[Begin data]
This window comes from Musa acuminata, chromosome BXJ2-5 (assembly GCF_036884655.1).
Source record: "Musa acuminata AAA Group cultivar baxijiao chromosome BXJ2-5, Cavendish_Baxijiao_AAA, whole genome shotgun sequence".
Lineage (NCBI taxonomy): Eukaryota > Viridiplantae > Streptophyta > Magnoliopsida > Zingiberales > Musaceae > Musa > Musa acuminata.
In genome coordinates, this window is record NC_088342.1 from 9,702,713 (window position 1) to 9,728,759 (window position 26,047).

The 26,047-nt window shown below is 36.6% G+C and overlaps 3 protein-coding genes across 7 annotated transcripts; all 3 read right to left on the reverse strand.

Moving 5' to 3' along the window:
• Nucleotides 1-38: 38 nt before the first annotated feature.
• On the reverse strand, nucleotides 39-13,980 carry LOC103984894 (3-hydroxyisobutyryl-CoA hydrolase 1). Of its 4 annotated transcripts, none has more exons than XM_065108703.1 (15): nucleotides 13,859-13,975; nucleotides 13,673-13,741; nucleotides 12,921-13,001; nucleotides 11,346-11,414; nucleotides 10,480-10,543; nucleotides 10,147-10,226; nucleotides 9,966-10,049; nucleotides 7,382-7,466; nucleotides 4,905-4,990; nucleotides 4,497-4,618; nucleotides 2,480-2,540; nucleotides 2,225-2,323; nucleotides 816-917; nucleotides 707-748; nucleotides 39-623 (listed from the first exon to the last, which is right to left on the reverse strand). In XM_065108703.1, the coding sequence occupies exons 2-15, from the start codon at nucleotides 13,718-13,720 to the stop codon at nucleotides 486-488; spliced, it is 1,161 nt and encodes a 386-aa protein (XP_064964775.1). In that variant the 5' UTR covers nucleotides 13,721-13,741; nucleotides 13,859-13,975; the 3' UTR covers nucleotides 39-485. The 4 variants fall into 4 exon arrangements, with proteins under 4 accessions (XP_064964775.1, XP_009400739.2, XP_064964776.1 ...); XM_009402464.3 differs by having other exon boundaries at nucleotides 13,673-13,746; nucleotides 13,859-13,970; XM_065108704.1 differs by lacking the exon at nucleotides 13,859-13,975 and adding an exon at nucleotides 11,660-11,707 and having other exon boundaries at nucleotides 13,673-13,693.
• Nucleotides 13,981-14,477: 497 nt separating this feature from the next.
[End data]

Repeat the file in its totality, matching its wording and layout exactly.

This window comes from Musa acuminata, chromosome BXJ2-5 (assembly GCF_036884655.1).
Source record: "Musa acuminata AAA Group cultivar baxijiao chromosome BXJ2-5, Cavendish_Baxijiao_AAA, whole genome shotgun sequence".
Lineage (NCBI taxonomy): Eukaryota > Viridiplantae > Streptophyta > Magnoliopsida > Zingiberales > Musaceae > Musa > Musa acuminata.
In genome coordinates, this window is record NC_088342.1 from 9,702,713 (window position 1) to 9,728,759 (window position 26,047).

The 26,047-nt window shown below is 36.6% G+C and overlaps 3 protein-coding genes across 7 annotated transcripts; all 3 read right to left on the reverse strand.

Moving 5' to 3' along the window:
• Nucleotides 1-38: 38 nt before the first annotated feature.
• On the reverse strand, nucleotides 39-13,980 carry LOC103984894 (3-hydroxyisobutyryl-CoA hydrolase 1). Of its 4 annotated transcripts, none has more exons than XM_065108703.1 (15): nucleotides 13,859-13,975; nucleotides 13,673-13,741; nucleotides 12,921-13,001; nucleotides 11,346-11,414; nucleotides 10,480-10,543; nucleotides 10,147-10,226; nucleotides 9,966-10,049; nucleotides 7,382-7,466; nucleotides 4,905-4,990; nucleotides 4,497-4,618; nucleotides 2,480-2,540; nucleotides 2,225-2,323; nucleotides 816-917; nucleotides 707-748; nucleotides 39-623 (listed from the first exon to the last, which is right to left on the reverse strand). In XM_065108703.1, the coding sequence occupies exons 2-15, from the start codon at nucleotides 13,718-13,720 to the stop codon at nucleotides 486-488; spliced, it is 1,161 nt and encodes a 386-aa protein (XP_064964775.1). In that variant the 5' UTR covers nucleotides 13,721-13,741; nucleotides 13,859-13,975; the 3' UTR covers nucleotides 39-485. The 4 variants fall into 4 exon arrangements, with proteins under 4 accessions (XP_064964775.1, XP_009400739.2, XP_064964776.1 ...); XM_009402464.3 differs by having other exon boundaries at nucleotides 13,673-13,746; nucleotides 13,859-13,970; XM_065108704.1 differs by lacking the exon at nucleotides 13,859-13,975 and adding an exon at nucleotides 11,660-11,707 and having other exon boundaries at nucleotides 13,673-13,693.
• Nucleotides 13,981-14,477: 497 nt separating this feature from the next.